Rhythm Workshop: Get Familiar with Odd Bar Counts

Inspect the frameworks of a pair of very recognizable tunes and analyze their harmonic structures.
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damian cindy

One outstanding trait found in numerous songs written by the Beatles, Burt Bacharach, and Jimmy Webb (as well as many others) is the use of odd amounts of 4/4 measures to create very natural sounding harmonic foundations, i.e. chord progressions, for truly memorable melodies. We can’t print the melodies here, but we can inspect the frameworks from a pair of very recognizable tunes and analyze their harmonic structures.


Our first example, which ties in nicely with this month’s Under Investigation, breaks down Jimmy Webb’s timeless and iconic “Wichita Lineman” as rendered by Glen Campbell. (Tip: You can check out the instrumental version of the melody on page 66.) Ex. 1 illustrates the song’s 17-bar chord progression, which encompasses two key centers—F and D. (We don’t count the pickup measure of the vocal melody, as this is actually bar 17 of the progression.) Bars 1 through 3 constitute the first feeling of “oddness” with a three-bar Bbmaj7-Fmaj7-Gm7(9) progression (IV-I-IIm in the key of F) that completes the first melodic statement—the “call” to the “response” in bars 4 through 7. Bar 4 remains in the key of F (Dm7 = VIm and Am7 = IIIm), but the move to G in bar 5 falls outside of that key, and, along with bars 6 and 7, signals a shift to the key of D, where G is the IV chord and D becomes the new the tonic I chord. (Note how the ear initially gets faked out into hearing G as the I chord and D as the V.)

The move to Csus2 in bars 8 and 9 creates the impression of a IV chord in G, but it functions here as the bVII-chord in D. The ensuing G/B-to-Gm/Bb changes in bars 10 and 11 utilize a fairly common IV-to-IVm strategy that sets up both the return to the I chord (D) in bar 12 and the ultra-cool sounding Asus4 V chord in bar 13. The four remaining measures confuse the tonality even further by temporarily implying the key of D minor, with Bb acting as the bVI chord and C as the bVII, but we’re actually back in F, where Bb = IV and C = V, and both chords set up the return to the original key at the top of the progression.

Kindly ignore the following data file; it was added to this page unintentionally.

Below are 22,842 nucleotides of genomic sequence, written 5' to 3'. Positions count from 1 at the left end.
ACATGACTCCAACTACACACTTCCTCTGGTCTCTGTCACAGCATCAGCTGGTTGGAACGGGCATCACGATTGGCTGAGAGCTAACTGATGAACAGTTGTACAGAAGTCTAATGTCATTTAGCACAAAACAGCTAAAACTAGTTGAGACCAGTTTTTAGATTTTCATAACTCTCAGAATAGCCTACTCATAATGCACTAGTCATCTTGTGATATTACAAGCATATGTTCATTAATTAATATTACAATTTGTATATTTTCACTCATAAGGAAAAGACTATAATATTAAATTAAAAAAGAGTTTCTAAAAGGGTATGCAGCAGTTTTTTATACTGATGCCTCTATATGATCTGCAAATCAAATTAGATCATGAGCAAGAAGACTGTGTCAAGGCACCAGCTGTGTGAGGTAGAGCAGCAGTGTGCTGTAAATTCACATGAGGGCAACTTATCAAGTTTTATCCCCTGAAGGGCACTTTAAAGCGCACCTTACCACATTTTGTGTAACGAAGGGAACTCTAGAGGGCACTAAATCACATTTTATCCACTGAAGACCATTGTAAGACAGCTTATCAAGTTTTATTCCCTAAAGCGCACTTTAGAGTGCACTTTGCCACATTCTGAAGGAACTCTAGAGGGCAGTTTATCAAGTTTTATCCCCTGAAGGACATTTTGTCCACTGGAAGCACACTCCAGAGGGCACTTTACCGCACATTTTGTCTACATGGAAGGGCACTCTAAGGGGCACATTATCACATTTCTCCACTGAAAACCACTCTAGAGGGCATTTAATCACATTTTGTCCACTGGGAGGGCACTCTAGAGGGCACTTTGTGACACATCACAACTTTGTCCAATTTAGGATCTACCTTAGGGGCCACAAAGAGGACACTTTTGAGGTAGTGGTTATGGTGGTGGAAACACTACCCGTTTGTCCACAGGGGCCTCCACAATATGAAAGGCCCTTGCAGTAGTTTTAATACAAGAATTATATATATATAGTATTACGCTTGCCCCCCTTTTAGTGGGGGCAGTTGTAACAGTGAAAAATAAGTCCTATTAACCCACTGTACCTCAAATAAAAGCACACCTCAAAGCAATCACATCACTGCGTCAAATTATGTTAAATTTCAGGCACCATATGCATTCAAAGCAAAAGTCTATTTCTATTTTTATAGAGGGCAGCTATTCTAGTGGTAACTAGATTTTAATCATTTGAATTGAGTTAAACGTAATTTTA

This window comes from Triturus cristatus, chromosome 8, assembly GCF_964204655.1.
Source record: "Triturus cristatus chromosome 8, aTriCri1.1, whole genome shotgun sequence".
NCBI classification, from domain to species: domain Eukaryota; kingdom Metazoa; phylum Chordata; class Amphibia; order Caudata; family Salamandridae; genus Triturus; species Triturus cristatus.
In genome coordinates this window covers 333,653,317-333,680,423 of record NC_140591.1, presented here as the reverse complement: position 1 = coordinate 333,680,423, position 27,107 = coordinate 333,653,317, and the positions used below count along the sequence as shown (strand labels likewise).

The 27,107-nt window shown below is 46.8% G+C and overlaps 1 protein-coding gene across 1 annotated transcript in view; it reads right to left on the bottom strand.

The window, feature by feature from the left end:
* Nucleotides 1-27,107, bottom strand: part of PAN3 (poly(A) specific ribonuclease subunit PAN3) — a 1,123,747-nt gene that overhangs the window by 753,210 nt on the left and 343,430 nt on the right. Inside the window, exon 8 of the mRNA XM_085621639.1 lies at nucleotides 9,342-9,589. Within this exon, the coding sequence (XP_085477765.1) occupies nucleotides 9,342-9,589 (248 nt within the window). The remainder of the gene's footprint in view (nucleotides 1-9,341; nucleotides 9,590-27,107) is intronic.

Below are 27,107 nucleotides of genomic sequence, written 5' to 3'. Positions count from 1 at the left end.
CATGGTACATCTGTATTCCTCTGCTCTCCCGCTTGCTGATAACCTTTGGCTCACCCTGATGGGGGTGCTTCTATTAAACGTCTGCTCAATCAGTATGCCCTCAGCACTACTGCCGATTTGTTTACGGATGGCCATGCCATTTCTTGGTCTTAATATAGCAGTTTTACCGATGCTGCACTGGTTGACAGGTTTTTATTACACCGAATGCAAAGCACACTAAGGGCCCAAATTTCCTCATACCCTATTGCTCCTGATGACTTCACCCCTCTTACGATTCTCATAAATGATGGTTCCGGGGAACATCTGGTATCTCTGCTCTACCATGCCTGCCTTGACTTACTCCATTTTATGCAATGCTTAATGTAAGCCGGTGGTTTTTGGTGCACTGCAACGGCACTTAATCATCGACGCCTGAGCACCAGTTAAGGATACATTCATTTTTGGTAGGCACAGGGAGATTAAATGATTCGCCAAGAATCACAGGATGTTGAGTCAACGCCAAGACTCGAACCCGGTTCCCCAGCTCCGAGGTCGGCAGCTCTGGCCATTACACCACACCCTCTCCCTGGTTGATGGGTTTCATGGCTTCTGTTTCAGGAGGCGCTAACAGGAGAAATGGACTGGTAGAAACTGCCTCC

The Beatles catalog contains numerous examples of odd bar counts—check out “Taxman” (13-bar verse), “I’m Only Sleeping” (15-bar verse), “Hello Goodbye” (9-bar verse and 7-bar chorus), and “I Will” (9-bar verse)—but the most famous by far is the 7-bar verse form found in “Yesterday.” Though Ex. 2 outlines the song’s progression as fingered in the key of G, Paul McCartney famously tuned his Epiphone Texan acoustic down two semitones (D, G, C, F, A, D, low to high), which makes all of the same fingerings sound one whole-step lower than written.

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We begin the steady eighth-note strumming pattern with one measure of the tonic G chord, and then immediately IIm-V into its relative VIm chord with the F#m-B7-Em changes in bars 2 and 3. A descending D bass note connects Em to the Cmaj7-D7-G (IV-V-I) movement that follows in bars 4 and 5. Another descending bass note (F#) leads to the Vim chord (Em7), the dominant II chord (A), and, ultimately, the concluding C-to-G (IV-I) movement in bar 7.

Of course it’s the songs’ melodies that so magnificently bring these odd-count chord progressions to life. Hum, sing, or just imagine them while playing the chords, and marvel at how musical oddbar counts can sound in the hands of a master composer.